Hi and thanks for using 2CarPros.
Black smoke usually indicates a rich fuel mixture (too much gas to the engine). With that in mind, I first suggest testing the fuel pressure to make sure the regulator is working and not allowing too much pressure to build.
Here are the pressure specs:
At Idle .................... 33 - 37 PSI (226 - 265 kPa)
At WOT .................... 38 - 44 PSI (265 - 304 kPa)
Here is a link that shows how that is done:
If the pressure is good and everything is working properly, my next suspect is the coolant temperature sensor. I am assuming that this vehicle is the same as the 4runner in the US. I am basing this information on that vehicle with the 4 cyl 2.4L.
Now, the coolant temperature sensor is used by the ECU to determine air fuel ratios. The computer adds or removes fuel based on coolant temperature. If the sensor is telling the computer the coolant is -40 degrees F but in reality it is 90 degrees F, the fuel mixture will be too rich (too much gas) and cause driveability issues and often times, black smoke.
Take a look through this link
With that in mind, here is a link that shows how to retrieve diagnostic trouble codes from your vehicle's computer.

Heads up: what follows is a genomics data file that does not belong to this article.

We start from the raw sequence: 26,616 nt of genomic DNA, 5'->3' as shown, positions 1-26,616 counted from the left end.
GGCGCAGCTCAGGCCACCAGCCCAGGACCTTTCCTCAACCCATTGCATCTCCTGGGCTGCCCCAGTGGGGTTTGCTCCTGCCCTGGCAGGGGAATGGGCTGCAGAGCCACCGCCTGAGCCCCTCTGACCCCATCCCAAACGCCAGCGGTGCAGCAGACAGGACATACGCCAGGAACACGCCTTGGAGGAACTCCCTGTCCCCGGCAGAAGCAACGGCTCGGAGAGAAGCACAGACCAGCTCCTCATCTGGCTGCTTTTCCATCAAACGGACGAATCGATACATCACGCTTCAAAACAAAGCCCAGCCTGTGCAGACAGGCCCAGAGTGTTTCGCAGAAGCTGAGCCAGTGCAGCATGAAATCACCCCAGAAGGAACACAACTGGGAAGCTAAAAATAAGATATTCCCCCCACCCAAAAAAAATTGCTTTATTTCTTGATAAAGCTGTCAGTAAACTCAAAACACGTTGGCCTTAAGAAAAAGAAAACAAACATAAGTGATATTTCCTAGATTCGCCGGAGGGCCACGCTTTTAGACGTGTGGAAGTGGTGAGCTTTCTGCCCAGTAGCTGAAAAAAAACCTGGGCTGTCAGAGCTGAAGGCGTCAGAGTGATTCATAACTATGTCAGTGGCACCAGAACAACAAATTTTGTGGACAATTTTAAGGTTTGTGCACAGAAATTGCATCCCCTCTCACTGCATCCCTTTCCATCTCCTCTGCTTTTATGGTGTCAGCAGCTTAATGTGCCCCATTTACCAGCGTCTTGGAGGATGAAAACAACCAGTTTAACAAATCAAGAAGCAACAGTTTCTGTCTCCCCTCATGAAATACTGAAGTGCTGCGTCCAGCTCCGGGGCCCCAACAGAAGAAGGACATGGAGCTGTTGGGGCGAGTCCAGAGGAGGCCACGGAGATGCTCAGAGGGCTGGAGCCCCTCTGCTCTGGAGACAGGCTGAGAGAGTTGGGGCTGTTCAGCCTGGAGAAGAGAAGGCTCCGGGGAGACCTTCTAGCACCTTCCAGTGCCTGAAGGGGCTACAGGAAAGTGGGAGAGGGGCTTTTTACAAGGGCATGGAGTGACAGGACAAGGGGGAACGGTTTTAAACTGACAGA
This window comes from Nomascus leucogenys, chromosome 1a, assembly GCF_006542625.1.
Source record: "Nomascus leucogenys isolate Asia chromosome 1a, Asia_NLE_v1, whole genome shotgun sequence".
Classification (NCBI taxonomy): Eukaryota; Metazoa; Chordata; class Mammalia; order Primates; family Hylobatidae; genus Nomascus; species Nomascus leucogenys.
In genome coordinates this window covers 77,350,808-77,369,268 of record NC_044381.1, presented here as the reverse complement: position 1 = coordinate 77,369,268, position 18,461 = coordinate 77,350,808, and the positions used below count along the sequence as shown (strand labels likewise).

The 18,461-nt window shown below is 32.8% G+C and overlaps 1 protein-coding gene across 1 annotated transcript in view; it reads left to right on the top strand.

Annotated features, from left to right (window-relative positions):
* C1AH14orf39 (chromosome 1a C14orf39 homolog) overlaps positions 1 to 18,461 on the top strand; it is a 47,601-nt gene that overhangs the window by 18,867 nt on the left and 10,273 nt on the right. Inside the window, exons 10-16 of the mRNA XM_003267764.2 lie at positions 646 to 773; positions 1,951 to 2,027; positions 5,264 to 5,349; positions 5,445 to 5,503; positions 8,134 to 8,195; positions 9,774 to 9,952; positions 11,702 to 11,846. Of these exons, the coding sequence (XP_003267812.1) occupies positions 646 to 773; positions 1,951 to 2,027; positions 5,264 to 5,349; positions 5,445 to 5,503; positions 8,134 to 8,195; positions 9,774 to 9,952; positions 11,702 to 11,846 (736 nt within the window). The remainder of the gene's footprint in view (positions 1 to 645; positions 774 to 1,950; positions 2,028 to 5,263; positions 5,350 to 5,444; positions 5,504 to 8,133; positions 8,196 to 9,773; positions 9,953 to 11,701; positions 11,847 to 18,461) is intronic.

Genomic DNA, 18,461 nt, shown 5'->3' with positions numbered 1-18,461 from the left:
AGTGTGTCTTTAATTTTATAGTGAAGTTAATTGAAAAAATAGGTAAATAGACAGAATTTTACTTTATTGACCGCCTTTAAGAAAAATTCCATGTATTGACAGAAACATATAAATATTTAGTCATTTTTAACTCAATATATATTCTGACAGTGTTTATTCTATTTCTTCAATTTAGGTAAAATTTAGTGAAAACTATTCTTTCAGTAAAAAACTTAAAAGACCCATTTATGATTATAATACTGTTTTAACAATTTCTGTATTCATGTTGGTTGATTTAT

If you follow the link, you may or may not end up with information related to this problem. I say that because most times, the computer doesn't realize it is receiving bad information from the sensor so it doesn't identify it as a problem. Regardless, check it to make sure nothing else is indicated.
If you find that is the problem, here are the directions for testing the sensor.
1. Disconnect the connector from the Water Temperature Sensor.
2. Using an Ohmmeter, measure the resistance between the terminals.
Testing Water Temperature Sensor
See picture 1
3. Refer to the specification chart and compare readings with appropriate temperature parameters.
Water Temperature Sensor (THW)
See picture 2
4. If readings are not as specified, replace the Water Temperature Sensor.
Here are a couple links that may help you.
Next, if the sensor is bad, here is a link that shows in general how one is replaced.
Let me know if this helps or if you have other questions.
Images (Click to enlarge)
Saturday, January 19th, 2019 AT 7:17 PM